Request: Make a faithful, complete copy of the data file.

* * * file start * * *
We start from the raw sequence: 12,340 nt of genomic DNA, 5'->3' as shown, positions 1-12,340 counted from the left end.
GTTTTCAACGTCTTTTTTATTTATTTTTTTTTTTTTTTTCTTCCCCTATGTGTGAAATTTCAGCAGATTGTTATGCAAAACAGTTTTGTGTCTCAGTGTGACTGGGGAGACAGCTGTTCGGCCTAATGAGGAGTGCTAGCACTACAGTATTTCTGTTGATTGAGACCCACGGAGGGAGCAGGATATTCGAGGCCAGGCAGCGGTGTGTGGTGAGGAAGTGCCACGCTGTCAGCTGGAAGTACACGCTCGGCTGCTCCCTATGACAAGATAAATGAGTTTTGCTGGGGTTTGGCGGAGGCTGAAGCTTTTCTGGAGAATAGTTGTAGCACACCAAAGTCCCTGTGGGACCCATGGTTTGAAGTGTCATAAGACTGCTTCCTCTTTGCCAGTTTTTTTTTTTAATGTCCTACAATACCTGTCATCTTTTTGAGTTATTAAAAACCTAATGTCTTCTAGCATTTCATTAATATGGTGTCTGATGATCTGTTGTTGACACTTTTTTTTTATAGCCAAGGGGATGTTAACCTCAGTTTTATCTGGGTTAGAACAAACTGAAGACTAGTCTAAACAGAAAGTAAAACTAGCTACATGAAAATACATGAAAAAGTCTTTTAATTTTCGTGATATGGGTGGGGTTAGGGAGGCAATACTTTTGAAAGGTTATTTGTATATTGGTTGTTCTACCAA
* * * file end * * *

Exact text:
We start from the raw sequence: 12,340 nt of genomic DNA, 5'->3' as shown, positions 1-12,340 counted from the left end.
GTTTTCAACGTCTTTTTTATTTATTTTTTTTTTTTTTTTCTTCCCCTATGTGTGAAATTTCAGCAGATTGTTATGCAAAACAGTTTTGTGTCTCAGTGTGACTGGGGAGACAGCTGTTCGGCCTAATGAGGAGTGCTAGCACTACAGTATTTCTGTTGATTGAGACCCACGGAGGGAGCAGGATATTCGAGGCCAGGCAGCGGTGTGTGGTGAGGAAGTGCCACGCTGTCAGCTGGAAGTACACGCTCGGCTGCTCCCTATGACAAGATAAATGAGTTTTGCTGGGGTTTGGCGGAGGCTGAAGCTTTTCTGGAGAATAGTTGTAGCACACCAAAGTCCCTGTGGGACCCATGGTTTGAAGTGTCATAAGACTGCTTCCTCTTTGCCAGTTTTTTTTTTTAATGTCCTACAATACCTGTCATCTTTTTGAGTTATTAAAAACCTAATGTCTTCTAGCATTTCATTAATATGGTGTCTGATGATCTGTTGTTGACACTTTTTTTTTATAGCCAAGGGGATGTTAACCTCAGTTTTATCTGGGTTAGAACAAACTGAAGACTAGTCTAAACAGAAAGTAAAACTAGCTACATGAAAATACATGAAAAAGTCTTTTAATTTTCGTGATATGGGTGGGGTTAGGGAGGCAATACTTTTGAAAGGTTATTTGTATATTGGTTGTTCTACCAA